Arts » Arts Stories & Interviews

4 to Know review here, closes tomorrow at David Shelton Gallery


Gallerist David Shelton is taking chances. He has moved his gallery from the affluent northern suburbs to Southtown. His first public show, "Up and Coming: 4 to Know," features Megan Harrison (seen at the McNay in "San Antonio Draws") and newcomers Gabe Bernal, Nicholas Hay, and Corbin Spring. Now, Shelton usually promotes mid-career artists who have a sales record. Even in SA, art galleries are a business. So launching these pups took a bit of moxie on Shelton's part — they're not all even out of college. He did remark, however, that this was an exciting show to mount. I think he meant scary-fun. Opening night was packed.

Shelton's new space is a walkup with a call box, situated in the two-story building next to Liberty Bar on South Alamo. Like his past gallery, it is a clean, well-lighted place.

Two of Megan Harrison's signature works of  mountainscapes hovering over white voids were notable. Distant Ridge, 2011, an over five-foot wide charcoal on paper drawing presented soaring cliffs marked by diagonal striations, like tracers or rocket trails. As always, her drawings are not literal realisms, but use landscape as a framework to hang graphic effects. Unshaped World, also from this year, is a smaller work, revealed a promontory emerging from cloud-like gestures. Close up, a tiny tableau is set into the center of the work, evoking South Sea scenery, perhaps a movie poster scene.


Nicholas Hay's LIke a Wild Buffalo, 2011, and Backwards American Spirit, fucked up with shit all over it, 2011, both use immaculately rendered fonts depicted as if deep type. Their three-dimensionality interrupted by fine shading that intersects the figure and ground with an overlay of yet more type shapes. The first piece adds bars of black in the foreground that add depth to the composition with their contrasting flatness; this function is taken over by black drips that fall nicely from flat top edges in the second piece. Both works skate resolution, are not quite worked out. Or perhaps it's anger, or only youth.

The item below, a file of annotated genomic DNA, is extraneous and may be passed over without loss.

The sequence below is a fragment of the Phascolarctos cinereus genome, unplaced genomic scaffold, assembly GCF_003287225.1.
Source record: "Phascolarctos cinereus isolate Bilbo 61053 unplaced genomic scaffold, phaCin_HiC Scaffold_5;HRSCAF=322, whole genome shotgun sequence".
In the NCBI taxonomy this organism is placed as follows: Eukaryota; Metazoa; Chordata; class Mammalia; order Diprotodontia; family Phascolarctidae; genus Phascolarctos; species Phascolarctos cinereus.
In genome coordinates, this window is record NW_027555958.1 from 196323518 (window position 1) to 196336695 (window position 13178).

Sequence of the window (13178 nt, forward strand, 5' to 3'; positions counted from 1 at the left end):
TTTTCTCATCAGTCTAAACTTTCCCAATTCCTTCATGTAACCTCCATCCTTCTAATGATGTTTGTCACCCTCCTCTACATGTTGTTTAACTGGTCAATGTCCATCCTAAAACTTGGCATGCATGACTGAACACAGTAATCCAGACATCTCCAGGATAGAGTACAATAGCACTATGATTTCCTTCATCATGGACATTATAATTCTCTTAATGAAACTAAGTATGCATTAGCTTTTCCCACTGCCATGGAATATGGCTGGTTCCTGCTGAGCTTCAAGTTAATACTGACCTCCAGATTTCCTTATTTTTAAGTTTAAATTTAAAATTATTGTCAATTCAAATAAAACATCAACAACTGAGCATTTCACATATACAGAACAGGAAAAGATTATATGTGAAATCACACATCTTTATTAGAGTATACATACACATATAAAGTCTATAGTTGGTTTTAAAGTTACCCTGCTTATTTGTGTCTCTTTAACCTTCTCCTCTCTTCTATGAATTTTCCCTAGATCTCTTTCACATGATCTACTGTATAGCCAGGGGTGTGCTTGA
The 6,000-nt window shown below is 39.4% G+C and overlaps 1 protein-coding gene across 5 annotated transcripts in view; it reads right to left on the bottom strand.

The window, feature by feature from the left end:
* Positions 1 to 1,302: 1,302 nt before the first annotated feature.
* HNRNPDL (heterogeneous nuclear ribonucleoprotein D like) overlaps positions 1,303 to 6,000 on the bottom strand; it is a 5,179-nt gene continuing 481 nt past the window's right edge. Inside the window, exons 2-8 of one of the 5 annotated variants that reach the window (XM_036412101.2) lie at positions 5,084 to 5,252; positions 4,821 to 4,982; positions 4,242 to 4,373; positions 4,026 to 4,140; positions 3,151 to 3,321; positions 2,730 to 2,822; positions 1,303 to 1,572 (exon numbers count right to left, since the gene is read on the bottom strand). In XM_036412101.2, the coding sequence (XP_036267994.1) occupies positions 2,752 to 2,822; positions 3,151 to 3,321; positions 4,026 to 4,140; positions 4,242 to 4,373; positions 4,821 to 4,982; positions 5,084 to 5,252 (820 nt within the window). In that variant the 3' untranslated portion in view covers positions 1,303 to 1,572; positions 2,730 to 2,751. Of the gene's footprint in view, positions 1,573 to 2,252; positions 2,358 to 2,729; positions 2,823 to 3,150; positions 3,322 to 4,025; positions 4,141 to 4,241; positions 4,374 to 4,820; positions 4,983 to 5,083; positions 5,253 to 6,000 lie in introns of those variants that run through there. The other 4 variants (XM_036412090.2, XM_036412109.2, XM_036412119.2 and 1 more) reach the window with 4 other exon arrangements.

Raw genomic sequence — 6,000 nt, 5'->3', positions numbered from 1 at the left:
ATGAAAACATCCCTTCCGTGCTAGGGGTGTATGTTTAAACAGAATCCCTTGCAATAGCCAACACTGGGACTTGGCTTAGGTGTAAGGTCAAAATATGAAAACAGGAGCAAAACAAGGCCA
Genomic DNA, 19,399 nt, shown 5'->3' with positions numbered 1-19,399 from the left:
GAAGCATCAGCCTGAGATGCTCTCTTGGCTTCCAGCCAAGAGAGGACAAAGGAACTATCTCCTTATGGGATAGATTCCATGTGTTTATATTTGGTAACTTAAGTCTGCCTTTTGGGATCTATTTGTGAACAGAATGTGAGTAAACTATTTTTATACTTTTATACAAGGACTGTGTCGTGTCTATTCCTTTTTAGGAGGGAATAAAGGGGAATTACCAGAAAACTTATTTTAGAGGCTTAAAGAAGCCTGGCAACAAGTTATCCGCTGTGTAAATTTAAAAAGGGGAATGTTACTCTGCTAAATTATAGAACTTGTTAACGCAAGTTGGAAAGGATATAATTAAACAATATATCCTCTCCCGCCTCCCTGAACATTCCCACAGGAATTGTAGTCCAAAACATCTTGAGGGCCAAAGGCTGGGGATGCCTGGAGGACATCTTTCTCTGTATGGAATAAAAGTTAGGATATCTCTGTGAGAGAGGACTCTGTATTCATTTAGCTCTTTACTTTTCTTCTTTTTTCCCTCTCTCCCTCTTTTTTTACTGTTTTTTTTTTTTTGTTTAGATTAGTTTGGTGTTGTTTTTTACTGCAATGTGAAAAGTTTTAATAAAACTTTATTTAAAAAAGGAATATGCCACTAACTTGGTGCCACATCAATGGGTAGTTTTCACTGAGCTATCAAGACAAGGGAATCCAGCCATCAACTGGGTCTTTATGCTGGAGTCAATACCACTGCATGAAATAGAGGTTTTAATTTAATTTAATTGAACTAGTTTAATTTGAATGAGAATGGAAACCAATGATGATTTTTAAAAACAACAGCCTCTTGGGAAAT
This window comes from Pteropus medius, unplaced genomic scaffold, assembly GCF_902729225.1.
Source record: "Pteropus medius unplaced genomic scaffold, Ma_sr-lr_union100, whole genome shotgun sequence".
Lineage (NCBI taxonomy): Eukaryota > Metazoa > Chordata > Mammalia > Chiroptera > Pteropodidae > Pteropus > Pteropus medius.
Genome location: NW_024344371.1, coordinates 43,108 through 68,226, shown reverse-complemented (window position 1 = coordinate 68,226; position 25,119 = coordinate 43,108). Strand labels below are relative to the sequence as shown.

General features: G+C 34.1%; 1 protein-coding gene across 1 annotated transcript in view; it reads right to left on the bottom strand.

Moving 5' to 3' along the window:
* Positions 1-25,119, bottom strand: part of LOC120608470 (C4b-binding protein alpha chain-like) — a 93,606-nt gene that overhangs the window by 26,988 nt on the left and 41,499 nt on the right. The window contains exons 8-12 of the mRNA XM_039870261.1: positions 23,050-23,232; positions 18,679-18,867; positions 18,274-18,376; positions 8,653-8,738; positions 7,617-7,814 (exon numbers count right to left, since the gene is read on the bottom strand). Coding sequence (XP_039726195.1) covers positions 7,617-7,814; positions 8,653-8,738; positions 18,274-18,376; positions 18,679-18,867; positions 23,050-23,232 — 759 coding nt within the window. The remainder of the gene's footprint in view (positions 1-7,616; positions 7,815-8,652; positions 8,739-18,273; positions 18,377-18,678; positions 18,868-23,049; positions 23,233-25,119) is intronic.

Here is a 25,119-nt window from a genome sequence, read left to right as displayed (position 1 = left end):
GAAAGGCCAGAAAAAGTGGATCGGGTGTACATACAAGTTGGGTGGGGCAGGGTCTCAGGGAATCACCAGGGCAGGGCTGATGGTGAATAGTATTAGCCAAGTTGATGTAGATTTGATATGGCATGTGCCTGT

Two faux-bois pieces by Corbin Spring are done on wood panel, and at first appear to have been accomplished with a graining roller. However, even though the pattern seems to repeat, it does not precisely. Corbin has created the effect with  an English candle method--adding a mix of black smoke residue to burnt wood. So, these are carbon pieces. Using metal tape like frisket, he covered areas of panel, leaving the rest to darken. Most effective is untitled vertical work; another horizontal piece, The Issues, wishes to depict Obama engulfed with oil-like miasma. It is ambitious, but doesn't quite work, unless seen from a vantage point approximately 45° to the left of the piece. Strangely, when the other piece is viewed from this place, the quavering water-like op art effect seems to find the off switch. Whether accidental or otherwise, the pair are intriguing.


Several works by Gabe Bernal reveal a young artist who is making a journey from Westside-style vernacular portraiture to someplace else. Chuco, a large portrait in oil of an inked up older gentleman is the most ambitious piece; Unshaped World 1, a modest work in graphite, seemed to attempt a main stream appeal. From the red dot nearby, I suppose it did.


All in all, what is most interesting in this exhibition is the aura of growth, a sort of  'I wonder what they'll do next?' Like sketches, the works by these young artists are tentative, traces of a journey yet unknown.

The show closes tomorrow.

Wednesday - Saturday, 12  - 5 pm, 1115 S. Alamo, Suite 2211, (210) 787-0260,

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